Marital conflicts can have negative welfare consequences. In this paper we use an equivalence scale approach to analyze the household labor supply and welfare effects of marital conflict. It might be assumed that there is a simultaneous relation between labor supply and marital conflict: increased labor force participation of women may increase marital conflict, while spouses may adjust their labor supply because of marital conflict. The empirical results show that such a simultaneous relation exists. Women who participate in the labor market have more conflicts about the division of household tasks and the care of children than non-participating women. On the other hand, marital conflicts cause women to reduce their labor supply. Finally, it is found that the welfare losses due to marital conflict are substantial. © 1994.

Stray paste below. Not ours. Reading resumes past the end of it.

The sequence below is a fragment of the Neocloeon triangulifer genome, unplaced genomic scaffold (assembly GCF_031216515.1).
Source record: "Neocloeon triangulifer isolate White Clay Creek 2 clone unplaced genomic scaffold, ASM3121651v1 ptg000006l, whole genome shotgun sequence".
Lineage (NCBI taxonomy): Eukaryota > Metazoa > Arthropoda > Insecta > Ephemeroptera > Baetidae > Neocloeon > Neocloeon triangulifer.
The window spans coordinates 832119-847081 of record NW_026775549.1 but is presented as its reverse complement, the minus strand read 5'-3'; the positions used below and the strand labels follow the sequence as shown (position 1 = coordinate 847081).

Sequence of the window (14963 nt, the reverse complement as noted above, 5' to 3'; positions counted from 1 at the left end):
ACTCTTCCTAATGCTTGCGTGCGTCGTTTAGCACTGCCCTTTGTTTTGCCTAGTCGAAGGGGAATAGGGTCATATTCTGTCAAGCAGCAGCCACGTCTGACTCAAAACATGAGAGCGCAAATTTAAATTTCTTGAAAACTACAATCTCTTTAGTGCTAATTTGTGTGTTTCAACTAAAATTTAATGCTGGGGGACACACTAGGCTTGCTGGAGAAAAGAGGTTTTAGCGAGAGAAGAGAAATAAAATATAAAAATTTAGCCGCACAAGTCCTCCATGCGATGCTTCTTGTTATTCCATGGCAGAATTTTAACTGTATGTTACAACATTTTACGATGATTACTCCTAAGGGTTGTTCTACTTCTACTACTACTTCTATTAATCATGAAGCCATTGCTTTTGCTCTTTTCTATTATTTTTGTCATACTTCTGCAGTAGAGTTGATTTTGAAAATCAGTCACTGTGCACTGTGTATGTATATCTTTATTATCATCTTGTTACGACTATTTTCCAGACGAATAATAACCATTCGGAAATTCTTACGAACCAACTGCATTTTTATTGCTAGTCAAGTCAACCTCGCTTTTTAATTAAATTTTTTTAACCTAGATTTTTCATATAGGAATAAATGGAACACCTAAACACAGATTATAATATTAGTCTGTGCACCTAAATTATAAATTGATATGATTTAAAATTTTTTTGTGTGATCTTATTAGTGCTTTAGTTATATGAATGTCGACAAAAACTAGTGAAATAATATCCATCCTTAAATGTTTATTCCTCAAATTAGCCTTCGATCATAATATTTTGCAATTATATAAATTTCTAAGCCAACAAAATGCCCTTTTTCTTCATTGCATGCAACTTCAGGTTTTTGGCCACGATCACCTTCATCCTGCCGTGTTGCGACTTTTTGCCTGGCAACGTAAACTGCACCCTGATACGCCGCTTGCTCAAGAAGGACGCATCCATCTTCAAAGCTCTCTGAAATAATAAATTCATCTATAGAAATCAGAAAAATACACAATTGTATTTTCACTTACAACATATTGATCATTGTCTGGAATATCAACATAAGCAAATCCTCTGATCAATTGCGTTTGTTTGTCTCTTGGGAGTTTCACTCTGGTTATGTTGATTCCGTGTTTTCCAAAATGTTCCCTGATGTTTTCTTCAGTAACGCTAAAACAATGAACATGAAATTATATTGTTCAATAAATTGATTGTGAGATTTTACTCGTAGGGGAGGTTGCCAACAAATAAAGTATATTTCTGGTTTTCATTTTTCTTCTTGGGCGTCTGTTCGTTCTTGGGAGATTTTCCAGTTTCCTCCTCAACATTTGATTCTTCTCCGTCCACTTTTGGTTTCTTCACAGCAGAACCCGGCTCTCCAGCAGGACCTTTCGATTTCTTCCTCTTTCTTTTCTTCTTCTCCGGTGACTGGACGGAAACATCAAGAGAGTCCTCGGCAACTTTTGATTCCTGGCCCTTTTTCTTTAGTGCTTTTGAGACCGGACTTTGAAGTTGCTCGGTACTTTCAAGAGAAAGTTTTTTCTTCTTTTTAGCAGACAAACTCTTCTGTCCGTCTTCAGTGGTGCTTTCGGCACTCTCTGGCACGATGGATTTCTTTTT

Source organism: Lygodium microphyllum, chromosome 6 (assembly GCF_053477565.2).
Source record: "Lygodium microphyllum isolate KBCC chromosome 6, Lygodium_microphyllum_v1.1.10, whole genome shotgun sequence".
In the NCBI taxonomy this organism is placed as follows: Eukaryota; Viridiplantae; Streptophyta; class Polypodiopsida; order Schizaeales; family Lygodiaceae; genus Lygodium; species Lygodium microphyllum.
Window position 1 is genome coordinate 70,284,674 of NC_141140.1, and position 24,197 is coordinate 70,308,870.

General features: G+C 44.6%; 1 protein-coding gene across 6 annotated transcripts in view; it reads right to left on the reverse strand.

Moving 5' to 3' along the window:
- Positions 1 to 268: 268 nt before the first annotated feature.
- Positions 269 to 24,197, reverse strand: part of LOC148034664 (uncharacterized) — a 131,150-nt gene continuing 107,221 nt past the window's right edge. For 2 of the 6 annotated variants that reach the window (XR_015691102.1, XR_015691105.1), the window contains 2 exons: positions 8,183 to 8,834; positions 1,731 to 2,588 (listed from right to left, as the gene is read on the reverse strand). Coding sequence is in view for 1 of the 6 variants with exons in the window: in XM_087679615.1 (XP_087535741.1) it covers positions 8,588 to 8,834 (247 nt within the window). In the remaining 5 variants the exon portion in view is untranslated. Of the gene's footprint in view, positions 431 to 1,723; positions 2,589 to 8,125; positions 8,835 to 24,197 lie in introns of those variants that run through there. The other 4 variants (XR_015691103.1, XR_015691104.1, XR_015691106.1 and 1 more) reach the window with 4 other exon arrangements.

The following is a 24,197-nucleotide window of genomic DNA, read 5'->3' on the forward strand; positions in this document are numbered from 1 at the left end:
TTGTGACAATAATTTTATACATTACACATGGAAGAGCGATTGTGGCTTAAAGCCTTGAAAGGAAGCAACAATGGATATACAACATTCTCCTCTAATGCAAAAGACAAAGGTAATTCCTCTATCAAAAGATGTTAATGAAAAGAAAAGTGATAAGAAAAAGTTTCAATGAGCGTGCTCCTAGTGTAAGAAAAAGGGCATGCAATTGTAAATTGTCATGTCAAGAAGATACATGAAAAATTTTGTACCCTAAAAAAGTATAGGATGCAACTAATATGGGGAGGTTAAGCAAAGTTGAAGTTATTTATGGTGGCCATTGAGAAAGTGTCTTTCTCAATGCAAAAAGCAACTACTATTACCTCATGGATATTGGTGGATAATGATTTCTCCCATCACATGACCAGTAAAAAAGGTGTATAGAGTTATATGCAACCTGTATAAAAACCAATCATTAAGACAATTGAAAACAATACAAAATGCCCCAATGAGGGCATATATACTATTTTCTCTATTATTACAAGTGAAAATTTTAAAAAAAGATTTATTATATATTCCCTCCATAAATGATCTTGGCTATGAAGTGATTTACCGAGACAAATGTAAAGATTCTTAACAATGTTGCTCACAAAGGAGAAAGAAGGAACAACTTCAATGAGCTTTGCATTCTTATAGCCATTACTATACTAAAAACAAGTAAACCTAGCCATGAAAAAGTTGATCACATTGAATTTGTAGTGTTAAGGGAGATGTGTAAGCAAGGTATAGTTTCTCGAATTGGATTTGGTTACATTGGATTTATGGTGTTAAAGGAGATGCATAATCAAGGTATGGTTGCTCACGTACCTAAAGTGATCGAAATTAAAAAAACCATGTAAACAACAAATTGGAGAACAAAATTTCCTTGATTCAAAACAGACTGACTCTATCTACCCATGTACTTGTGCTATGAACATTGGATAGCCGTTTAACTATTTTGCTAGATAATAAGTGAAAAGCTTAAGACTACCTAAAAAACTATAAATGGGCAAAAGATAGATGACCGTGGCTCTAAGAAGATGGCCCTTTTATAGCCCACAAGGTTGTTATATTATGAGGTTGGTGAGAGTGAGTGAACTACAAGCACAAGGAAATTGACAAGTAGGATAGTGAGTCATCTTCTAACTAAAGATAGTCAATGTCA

van den Brink, H. M., & Groot, W. (1994). Labor supply and the welfare costs of marital conflict. Journal of Economic Psychology, 15(3), 467–486. https://doi.org/10.1016/0167-4870(94)90025-6